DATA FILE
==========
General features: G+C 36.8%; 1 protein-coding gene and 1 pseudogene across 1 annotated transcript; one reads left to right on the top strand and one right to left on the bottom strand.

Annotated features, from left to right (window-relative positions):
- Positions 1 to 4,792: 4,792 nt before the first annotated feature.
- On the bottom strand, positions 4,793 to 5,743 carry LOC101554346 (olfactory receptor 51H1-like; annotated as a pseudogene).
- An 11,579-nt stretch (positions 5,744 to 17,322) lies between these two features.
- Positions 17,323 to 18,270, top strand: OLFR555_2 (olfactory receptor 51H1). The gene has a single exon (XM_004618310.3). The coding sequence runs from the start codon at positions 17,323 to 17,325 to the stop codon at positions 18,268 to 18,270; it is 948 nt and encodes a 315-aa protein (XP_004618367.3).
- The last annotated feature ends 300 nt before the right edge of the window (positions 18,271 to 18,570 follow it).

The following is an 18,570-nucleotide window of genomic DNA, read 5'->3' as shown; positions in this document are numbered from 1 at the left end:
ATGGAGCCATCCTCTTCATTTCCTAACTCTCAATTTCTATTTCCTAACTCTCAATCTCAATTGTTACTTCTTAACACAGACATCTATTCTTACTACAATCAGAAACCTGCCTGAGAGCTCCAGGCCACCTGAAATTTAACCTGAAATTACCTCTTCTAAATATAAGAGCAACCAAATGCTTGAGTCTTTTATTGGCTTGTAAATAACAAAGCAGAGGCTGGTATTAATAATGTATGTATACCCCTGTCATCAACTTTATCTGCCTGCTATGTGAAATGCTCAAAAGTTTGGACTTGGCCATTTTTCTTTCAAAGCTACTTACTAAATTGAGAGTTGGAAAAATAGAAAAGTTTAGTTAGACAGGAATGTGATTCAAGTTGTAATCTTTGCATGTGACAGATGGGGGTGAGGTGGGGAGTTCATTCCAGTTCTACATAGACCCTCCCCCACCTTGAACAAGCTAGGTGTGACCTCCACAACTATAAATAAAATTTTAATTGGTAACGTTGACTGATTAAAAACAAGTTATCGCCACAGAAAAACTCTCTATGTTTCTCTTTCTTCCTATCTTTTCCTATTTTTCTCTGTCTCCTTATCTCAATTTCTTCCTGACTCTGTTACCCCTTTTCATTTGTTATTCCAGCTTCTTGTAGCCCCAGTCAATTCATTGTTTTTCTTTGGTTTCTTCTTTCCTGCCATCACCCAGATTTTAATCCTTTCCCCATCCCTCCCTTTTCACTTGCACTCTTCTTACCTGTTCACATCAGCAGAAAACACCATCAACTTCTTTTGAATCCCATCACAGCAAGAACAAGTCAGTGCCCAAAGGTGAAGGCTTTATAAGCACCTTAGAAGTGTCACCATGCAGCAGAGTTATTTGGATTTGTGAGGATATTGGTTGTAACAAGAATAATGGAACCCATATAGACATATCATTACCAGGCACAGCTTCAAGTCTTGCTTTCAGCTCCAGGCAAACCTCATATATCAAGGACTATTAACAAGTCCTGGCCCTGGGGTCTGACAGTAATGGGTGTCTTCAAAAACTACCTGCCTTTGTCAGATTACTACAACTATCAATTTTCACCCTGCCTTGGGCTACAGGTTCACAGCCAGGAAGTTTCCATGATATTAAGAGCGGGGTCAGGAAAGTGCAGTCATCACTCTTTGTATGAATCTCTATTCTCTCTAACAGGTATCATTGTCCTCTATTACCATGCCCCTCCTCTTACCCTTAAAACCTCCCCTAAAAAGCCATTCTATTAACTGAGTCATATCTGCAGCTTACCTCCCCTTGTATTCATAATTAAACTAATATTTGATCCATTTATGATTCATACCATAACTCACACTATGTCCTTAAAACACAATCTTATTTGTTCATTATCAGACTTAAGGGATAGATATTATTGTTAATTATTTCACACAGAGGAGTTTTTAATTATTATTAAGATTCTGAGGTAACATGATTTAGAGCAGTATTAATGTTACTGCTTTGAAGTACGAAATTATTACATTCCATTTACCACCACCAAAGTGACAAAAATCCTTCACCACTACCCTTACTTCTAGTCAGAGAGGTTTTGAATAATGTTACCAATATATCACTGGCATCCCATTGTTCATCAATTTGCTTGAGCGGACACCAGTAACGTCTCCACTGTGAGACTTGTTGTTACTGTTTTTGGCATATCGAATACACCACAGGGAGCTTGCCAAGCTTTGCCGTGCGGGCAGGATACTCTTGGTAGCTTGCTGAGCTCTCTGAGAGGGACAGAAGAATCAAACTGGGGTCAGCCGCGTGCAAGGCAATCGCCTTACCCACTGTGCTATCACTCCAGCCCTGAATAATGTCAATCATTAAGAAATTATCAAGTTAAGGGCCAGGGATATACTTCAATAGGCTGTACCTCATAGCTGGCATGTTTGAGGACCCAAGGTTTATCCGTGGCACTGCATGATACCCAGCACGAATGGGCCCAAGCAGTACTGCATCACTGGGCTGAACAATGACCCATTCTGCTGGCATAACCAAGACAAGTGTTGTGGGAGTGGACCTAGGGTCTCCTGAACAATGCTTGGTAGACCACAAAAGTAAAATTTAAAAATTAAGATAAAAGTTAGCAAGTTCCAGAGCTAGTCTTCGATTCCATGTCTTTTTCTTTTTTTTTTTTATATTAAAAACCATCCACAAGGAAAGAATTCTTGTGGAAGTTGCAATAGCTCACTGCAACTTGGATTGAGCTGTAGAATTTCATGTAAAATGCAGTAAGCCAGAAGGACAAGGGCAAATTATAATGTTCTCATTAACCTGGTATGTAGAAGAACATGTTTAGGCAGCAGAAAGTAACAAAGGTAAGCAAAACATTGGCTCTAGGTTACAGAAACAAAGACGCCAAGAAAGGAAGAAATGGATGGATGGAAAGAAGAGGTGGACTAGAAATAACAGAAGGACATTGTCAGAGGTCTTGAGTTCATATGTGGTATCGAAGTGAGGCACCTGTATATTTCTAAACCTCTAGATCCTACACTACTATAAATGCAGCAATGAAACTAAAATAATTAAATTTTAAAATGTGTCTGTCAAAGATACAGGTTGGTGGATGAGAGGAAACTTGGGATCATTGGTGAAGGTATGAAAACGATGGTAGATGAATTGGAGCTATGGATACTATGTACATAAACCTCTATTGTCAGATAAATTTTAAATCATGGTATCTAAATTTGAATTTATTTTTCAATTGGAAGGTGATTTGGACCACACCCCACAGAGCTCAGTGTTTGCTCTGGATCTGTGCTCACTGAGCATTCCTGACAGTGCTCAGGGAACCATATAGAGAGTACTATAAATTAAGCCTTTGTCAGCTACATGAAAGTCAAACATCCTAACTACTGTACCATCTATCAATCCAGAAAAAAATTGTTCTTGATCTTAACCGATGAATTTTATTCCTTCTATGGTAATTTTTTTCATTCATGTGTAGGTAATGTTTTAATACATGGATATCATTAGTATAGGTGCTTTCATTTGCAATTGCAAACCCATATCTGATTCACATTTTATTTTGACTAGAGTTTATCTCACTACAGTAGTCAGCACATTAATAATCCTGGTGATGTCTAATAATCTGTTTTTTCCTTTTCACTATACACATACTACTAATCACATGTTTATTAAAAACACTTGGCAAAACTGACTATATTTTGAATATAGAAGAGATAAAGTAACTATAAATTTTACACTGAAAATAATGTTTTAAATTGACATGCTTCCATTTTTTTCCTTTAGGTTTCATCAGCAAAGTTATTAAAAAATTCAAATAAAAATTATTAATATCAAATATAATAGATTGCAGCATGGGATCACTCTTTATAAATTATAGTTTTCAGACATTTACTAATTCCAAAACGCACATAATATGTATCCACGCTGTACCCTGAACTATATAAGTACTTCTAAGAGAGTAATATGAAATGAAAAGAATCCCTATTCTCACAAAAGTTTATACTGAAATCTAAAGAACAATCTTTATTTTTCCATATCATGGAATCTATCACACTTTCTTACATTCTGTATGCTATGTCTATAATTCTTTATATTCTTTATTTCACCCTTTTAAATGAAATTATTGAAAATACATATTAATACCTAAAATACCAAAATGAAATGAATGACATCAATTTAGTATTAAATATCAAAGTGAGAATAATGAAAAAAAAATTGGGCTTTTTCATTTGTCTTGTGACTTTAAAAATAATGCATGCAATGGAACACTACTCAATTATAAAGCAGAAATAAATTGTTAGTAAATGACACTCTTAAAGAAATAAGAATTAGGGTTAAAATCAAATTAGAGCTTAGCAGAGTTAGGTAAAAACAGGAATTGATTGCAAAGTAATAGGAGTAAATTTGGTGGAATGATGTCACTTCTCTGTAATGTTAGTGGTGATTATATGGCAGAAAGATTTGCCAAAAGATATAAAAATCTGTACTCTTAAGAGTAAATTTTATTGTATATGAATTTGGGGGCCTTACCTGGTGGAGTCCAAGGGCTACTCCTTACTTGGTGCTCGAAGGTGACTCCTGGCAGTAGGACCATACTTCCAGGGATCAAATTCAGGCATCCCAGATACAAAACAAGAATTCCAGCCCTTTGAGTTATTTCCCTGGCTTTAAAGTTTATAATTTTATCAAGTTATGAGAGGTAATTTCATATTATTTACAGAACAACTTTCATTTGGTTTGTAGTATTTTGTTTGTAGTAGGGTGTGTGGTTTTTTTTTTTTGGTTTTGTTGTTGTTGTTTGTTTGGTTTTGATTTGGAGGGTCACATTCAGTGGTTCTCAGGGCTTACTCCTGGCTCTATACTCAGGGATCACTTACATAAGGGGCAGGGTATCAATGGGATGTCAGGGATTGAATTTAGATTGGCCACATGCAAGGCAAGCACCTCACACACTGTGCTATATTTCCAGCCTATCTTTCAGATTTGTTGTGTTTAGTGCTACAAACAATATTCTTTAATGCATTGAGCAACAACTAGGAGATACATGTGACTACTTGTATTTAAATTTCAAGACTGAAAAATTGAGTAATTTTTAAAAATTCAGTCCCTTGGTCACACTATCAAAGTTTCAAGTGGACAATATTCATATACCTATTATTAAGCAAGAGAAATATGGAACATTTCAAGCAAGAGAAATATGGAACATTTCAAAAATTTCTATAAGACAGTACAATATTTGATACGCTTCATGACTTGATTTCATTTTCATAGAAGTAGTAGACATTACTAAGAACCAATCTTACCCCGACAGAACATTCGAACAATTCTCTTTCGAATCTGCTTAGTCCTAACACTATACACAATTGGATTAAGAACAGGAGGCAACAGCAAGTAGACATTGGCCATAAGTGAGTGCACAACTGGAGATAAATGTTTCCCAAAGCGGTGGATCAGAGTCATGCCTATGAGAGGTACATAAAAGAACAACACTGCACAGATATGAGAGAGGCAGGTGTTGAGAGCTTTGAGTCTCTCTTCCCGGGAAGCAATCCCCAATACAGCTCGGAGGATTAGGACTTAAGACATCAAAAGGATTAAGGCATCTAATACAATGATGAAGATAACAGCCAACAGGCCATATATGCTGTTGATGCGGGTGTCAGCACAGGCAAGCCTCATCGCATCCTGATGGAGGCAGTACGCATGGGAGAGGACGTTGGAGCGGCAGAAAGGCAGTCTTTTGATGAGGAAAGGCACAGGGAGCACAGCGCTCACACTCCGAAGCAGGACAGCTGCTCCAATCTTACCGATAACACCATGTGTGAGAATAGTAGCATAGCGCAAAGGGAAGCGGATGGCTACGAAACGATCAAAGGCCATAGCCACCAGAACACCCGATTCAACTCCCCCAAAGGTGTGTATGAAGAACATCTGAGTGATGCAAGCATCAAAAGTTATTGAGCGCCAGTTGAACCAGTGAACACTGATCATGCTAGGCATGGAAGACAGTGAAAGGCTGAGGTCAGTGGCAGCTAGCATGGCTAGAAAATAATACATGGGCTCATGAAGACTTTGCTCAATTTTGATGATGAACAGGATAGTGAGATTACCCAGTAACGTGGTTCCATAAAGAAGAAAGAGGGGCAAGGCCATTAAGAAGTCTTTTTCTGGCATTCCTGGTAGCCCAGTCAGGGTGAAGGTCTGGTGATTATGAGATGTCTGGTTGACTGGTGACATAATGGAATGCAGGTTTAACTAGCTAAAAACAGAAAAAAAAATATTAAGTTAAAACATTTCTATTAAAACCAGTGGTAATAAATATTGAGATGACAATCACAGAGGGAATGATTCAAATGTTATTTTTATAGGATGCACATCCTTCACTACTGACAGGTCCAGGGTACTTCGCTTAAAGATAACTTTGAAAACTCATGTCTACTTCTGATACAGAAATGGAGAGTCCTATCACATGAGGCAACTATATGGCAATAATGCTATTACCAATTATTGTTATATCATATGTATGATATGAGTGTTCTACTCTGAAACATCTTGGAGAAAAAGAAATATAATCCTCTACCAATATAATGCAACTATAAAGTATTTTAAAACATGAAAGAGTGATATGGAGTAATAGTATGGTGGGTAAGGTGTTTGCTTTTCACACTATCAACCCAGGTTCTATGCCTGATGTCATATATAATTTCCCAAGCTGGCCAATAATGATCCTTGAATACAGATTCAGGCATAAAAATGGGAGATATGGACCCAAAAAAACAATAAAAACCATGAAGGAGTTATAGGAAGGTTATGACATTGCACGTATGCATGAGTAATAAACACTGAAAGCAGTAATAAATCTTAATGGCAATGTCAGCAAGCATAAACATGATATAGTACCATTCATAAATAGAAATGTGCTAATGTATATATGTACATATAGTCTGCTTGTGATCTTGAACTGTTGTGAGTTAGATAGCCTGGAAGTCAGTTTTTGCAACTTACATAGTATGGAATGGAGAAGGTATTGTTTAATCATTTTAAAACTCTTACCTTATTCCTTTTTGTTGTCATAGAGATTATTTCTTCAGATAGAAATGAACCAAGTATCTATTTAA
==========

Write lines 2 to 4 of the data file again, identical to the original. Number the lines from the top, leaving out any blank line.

Annotated features, from left to right (window-relative positions):
- Positions 1 to 4,792: 4,792 nt before the first annotated feature.
- On the bottom strand, positions 4,793 to 5,743 carry LOC101554346 (olfactory receptor 51H1-like; annotated as a pseudogene).